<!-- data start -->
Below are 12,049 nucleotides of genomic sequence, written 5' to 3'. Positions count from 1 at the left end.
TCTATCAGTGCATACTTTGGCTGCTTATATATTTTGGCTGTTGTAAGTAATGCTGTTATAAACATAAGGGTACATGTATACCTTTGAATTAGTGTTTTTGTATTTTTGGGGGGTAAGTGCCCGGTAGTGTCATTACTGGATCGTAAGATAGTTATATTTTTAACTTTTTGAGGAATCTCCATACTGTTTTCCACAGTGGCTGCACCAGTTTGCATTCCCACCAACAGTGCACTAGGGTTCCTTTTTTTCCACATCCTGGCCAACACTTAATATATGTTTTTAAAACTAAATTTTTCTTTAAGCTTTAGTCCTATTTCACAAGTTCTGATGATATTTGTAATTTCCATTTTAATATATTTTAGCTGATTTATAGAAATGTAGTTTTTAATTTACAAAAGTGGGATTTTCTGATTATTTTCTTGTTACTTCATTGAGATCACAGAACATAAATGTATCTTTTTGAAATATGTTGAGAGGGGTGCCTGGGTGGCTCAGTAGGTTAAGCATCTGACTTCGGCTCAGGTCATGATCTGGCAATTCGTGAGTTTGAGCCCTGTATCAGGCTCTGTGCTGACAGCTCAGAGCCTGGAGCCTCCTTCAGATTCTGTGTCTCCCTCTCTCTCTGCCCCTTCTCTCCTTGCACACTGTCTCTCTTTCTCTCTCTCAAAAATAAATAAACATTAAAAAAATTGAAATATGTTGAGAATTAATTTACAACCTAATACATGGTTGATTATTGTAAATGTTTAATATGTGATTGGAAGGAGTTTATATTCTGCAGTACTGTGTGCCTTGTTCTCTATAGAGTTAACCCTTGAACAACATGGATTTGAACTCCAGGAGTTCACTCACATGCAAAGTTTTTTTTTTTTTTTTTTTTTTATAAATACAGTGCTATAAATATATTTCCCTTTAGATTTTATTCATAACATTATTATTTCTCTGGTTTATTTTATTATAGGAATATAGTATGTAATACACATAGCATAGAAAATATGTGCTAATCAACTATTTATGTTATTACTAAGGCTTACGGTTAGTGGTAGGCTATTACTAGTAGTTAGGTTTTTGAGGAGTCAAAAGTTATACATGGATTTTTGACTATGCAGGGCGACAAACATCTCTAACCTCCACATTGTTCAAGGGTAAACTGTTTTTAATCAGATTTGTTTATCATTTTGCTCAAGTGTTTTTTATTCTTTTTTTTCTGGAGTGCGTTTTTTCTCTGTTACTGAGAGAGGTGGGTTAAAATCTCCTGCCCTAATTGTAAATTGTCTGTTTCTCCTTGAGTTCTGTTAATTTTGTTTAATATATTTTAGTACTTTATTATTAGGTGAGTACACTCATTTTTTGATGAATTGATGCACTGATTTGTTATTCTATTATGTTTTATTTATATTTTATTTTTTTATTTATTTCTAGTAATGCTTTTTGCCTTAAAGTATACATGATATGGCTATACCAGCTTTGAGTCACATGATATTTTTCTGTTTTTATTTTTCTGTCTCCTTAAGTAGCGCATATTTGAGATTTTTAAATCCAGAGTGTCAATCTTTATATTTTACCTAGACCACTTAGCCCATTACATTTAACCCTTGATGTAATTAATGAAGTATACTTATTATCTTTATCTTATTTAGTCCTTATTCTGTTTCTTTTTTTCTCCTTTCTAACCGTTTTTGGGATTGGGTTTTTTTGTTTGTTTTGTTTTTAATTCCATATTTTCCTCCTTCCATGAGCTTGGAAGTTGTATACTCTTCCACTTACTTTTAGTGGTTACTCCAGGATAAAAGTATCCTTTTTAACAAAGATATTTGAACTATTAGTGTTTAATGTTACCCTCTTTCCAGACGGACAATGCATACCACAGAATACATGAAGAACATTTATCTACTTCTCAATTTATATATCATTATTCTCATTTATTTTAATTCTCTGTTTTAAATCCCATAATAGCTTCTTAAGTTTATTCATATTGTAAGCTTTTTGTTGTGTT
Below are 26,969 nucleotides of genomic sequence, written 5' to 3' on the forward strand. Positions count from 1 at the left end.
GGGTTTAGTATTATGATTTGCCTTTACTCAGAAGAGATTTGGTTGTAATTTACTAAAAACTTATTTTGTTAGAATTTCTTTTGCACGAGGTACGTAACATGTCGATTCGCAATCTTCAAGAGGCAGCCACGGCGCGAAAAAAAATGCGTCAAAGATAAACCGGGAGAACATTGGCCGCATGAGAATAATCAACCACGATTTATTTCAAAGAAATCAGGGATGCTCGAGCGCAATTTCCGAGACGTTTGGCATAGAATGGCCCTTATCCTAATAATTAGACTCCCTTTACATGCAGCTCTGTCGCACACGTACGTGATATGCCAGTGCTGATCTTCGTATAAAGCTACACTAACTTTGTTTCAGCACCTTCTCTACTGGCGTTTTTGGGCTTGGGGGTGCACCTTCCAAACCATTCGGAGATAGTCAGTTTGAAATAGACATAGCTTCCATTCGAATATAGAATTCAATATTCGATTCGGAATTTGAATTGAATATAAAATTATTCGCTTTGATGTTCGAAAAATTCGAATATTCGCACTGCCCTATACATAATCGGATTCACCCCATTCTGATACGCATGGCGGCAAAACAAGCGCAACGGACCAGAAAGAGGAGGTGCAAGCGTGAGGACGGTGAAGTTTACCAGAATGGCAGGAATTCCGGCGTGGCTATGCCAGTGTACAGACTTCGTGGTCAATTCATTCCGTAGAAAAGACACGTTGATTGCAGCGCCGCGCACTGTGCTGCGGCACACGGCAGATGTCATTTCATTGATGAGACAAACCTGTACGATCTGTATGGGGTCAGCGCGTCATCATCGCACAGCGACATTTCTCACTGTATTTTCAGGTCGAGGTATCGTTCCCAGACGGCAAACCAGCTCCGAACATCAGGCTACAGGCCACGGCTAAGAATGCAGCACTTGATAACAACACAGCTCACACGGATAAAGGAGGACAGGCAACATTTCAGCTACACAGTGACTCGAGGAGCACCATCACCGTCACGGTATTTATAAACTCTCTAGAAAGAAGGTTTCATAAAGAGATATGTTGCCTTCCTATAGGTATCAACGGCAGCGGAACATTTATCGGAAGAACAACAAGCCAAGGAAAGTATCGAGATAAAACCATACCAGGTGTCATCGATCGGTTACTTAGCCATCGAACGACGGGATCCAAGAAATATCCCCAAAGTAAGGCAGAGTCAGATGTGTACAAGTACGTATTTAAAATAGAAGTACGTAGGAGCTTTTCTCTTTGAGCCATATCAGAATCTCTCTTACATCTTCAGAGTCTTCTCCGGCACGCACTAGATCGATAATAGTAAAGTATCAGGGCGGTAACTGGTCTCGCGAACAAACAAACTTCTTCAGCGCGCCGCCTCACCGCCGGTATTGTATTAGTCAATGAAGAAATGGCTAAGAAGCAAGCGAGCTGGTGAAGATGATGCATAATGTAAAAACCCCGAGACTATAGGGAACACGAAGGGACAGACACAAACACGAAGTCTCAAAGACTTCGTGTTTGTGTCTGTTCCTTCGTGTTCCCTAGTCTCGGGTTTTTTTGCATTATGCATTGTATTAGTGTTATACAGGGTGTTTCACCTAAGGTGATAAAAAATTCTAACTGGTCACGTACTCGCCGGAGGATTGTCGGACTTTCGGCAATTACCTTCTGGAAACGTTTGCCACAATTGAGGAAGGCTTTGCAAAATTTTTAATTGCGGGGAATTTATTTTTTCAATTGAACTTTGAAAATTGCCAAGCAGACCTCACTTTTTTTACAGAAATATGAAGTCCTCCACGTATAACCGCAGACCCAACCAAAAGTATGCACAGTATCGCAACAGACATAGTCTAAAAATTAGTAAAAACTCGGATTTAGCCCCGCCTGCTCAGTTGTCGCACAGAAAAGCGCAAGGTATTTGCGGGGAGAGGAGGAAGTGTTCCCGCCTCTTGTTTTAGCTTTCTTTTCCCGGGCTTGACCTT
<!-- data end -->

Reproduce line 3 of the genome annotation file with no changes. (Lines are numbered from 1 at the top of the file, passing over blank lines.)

Below are 26,969 nucleotides of genomic sequence, written 5' to 3' on the forward strand. Positions count from 1 at the left end.